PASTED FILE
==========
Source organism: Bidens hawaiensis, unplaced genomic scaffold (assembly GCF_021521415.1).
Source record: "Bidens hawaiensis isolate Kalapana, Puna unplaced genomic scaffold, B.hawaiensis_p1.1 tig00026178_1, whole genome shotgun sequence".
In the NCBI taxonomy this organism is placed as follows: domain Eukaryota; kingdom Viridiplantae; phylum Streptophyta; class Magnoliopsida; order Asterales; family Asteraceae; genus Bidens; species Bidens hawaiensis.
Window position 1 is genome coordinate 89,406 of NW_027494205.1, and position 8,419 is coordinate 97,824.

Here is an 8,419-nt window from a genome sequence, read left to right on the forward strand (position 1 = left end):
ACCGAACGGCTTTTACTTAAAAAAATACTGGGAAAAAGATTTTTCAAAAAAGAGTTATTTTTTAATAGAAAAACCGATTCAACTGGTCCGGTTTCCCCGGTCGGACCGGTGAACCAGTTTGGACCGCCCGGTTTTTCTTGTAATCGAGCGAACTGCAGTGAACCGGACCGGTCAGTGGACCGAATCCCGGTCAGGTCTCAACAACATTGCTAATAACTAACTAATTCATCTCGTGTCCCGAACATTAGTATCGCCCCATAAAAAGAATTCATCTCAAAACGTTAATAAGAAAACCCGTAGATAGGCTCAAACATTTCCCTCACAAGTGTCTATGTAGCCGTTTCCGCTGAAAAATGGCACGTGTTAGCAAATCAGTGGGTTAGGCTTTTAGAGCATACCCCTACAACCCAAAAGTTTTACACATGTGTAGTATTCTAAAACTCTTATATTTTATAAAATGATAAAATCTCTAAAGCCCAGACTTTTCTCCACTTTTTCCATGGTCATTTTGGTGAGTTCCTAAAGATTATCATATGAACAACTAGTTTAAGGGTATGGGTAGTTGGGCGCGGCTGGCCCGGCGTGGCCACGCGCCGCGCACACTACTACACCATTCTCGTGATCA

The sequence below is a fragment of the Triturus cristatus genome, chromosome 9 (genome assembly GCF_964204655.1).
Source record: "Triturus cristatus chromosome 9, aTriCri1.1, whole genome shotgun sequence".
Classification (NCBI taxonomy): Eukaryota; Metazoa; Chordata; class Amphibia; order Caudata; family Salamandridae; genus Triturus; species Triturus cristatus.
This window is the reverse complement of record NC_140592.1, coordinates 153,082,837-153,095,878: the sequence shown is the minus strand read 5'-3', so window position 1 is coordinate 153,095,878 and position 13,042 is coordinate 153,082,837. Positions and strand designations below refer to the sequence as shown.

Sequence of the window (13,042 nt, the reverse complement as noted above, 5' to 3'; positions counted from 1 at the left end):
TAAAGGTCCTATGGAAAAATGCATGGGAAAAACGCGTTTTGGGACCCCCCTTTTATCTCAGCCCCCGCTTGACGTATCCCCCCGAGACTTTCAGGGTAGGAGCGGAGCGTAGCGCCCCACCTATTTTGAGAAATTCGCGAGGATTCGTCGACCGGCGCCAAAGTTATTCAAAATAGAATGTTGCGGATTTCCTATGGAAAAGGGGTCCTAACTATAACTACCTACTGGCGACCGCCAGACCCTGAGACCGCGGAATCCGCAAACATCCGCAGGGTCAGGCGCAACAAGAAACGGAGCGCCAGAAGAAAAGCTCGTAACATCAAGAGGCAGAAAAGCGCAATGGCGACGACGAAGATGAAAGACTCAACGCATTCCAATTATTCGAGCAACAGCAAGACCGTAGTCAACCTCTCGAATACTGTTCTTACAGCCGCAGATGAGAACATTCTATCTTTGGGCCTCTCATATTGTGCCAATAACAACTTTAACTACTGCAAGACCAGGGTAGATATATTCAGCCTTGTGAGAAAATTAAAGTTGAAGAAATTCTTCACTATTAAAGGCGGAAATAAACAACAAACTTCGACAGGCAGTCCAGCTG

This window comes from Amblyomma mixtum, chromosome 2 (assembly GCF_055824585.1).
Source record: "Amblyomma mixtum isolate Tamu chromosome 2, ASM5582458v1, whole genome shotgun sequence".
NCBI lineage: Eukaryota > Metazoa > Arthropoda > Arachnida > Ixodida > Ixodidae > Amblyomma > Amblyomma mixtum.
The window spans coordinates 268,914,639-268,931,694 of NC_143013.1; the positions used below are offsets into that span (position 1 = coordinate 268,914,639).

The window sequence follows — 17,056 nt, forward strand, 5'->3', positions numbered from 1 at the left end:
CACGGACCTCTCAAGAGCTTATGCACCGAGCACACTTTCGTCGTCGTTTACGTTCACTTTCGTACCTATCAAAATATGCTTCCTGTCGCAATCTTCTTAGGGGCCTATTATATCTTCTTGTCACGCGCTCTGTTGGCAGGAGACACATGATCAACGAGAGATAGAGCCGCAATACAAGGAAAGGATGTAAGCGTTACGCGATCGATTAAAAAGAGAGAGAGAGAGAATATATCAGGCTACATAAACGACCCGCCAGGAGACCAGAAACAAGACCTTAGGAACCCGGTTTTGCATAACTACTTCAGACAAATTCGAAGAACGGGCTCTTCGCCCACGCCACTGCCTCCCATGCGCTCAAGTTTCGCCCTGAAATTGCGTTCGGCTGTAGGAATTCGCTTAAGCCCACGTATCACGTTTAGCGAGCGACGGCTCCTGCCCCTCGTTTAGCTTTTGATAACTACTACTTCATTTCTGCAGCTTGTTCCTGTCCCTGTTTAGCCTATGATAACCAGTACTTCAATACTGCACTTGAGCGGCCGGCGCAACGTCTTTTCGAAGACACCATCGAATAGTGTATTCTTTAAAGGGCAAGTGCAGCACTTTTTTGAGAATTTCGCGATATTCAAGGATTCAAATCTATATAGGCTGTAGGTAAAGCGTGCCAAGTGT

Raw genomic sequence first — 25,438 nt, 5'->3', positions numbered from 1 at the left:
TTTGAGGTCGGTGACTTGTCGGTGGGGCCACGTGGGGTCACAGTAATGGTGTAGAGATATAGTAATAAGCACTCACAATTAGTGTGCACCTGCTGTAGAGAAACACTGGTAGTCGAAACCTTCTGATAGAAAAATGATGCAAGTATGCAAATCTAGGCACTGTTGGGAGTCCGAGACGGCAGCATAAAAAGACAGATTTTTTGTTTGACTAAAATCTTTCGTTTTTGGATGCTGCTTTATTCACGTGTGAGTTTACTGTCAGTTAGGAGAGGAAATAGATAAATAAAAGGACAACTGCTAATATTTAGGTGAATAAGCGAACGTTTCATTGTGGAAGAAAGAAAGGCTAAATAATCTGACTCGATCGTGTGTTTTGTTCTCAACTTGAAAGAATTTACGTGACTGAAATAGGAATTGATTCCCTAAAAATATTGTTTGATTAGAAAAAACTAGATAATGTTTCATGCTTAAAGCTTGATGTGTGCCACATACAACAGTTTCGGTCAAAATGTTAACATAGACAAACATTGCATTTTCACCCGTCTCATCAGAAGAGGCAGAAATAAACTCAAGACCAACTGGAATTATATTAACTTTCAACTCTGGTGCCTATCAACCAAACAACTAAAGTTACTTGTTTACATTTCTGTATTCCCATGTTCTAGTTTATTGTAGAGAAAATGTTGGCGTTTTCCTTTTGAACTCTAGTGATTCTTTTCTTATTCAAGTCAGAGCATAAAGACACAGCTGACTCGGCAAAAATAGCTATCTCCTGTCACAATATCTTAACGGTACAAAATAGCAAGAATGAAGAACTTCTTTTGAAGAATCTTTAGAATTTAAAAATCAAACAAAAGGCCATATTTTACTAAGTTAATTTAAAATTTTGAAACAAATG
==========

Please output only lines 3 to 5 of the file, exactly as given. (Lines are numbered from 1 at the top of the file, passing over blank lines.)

In the NCBI taxonomy this organism is placed as follows: domain Eukaryota; kingdom Viridiplantae; phylum Streptophyta; class Magnoliopsida; order Asterales; family Asteraceae; genus Bidens; species Bidens hawaiensis.
Window position 1 is genome coordinate 89,406 of NW_027494205.1, and position 8,419 is coordinate 97,824.

Here is an 8,419-nt window from a genome sequence, read left to right on the forward strand (position 1 = left end):